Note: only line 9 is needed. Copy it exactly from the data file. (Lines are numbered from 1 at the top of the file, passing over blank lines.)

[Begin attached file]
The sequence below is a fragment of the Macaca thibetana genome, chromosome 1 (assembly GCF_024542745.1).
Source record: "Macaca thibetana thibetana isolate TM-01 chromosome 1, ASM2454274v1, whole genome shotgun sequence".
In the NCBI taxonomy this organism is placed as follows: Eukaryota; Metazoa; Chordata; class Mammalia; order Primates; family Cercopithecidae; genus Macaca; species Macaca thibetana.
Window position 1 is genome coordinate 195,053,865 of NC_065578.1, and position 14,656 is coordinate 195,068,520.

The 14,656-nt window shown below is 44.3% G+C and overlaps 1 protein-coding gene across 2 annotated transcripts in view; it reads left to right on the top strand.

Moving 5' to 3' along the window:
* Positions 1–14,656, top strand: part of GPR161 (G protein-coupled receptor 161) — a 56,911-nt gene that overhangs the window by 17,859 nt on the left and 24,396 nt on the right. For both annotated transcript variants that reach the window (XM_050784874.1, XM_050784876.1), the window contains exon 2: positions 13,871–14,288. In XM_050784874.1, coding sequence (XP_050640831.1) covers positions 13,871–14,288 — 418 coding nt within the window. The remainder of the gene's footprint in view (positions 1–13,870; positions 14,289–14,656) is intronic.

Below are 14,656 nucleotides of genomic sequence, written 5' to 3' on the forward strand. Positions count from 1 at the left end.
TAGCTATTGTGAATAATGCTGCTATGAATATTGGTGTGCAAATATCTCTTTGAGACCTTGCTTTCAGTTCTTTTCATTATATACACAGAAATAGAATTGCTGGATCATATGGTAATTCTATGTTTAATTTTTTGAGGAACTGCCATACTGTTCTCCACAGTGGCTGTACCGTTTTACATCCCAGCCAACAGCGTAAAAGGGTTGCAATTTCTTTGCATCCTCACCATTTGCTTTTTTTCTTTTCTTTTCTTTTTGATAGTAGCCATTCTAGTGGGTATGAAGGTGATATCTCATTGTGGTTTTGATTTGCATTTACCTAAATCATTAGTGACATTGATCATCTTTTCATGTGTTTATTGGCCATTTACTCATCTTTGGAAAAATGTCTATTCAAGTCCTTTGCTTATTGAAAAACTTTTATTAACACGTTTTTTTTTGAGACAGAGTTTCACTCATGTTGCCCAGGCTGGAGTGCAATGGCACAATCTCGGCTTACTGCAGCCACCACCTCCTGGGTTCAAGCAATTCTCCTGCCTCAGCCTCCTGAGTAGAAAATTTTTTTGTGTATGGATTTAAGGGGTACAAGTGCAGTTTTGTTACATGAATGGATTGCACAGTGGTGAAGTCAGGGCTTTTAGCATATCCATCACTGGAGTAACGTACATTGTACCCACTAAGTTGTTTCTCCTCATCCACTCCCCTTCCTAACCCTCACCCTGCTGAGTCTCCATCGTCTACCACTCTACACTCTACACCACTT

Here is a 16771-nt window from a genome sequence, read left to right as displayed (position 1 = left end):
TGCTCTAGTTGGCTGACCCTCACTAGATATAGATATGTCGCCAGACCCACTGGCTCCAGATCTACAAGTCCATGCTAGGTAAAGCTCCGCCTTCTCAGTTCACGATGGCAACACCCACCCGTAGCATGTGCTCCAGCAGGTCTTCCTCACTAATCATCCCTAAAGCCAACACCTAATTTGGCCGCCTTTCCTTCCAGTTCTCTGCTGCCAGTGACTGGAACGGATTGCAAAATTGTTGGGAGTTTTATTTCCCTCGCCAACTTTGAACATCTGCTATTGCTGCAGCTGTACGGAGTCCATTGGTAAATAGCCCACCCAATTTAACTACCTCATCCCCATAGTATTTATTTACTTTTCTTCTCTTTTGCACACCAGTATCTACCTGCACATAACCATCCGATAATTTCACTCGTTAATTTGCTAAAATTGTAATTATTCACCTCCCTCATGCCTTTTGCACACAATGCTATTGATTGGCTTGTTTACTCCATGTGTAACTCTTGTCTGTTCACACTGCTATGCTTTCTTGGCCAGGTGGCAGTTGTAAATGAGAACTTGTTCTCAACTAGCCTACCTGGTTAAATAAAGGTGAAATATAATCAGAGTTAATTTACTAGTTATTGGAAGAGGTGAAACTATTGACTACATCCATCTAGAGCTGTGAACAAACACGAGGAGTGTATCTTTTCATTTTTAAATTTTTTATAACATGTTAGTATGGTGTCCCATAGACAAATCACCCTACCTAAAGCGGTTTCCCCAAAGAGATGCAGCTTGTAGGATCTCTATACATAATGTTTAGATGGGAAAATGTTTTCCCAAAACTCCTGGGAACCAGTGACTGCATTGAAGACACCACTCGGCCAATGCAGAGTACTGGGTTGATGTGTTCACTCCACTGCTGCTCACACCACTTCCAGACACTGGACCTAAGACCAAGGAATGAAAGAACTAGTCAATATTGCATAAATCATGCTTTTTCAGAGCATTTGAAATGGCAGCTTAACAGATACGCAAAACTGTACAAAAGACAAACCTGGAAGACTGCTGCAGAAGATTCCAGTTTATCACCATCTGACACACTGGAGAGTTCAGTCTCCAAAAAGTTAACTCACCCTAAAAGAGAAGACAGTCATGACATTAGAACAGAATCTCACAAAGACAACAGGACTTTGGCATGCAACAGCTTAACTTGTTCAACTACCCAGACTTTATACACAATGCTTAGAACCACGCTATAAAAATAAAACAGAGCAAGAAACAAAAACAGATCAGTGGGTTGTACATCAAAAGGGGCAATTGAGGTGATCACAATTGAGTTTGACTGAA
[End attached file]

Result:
TAGCTATTGTGAATAATGCTGCTATGAATATTGGTGTGCAAATATCTCTTTGAGACCTTGCTTTCAGTTCTTTTCATTATATACACAGAAATAGAATTGCTGGATCATATGGTAATTCTATGTTTAATTTTTTGAGGAACTGCCATACTGTTCTCCACAGTGGCTGTACCGTTTTACATCCCAGCCAACAGCGTAAAAGGGTTGCAATTTCTTTGCATCCTCACCATTTGCTTTTTTTCTTTTCTTTTCTTTTTGATAGTAGCCATTCTAGTGGGTATGAAGGTGATATCTCATTGTGGTTTTGATTTGCATTTACCTAAATCATTAGTGACATTGATCATCTTTTCATGTGTTTATTGGCCATTTACTCATCTTTGGAAAAATGTCTATTCAAGTCCTTTGCTTATTGAAAAACTTTTATTAACACGTTTTTTTTTGAGACAGAGTTTCACTCATGTTGCCCAGGCTGGAGTGCAATGGCACAATCTCGGCTTACTGCAGCCACCACCTCCTGGGTTCAAGCAATTCTCCTGCCTCAGCCTCCTGAGTAGAAAATTTTTTTGTGTATGGATTTAAGGGGTACAAGTGCAGTTTTGTTACATGAATGGATTGCACAGTGGTGAAGTCAGGGCTTTTAGCATATCCATCACTGGAGTAACGTACATTGTACCCACTAAGTTGTTTCTCCTCATCCACTCCCCTTCCTAACCCTCACCCTGCTGAGTCTCCATCGTCTACCACTCTACACTCTACACCACTT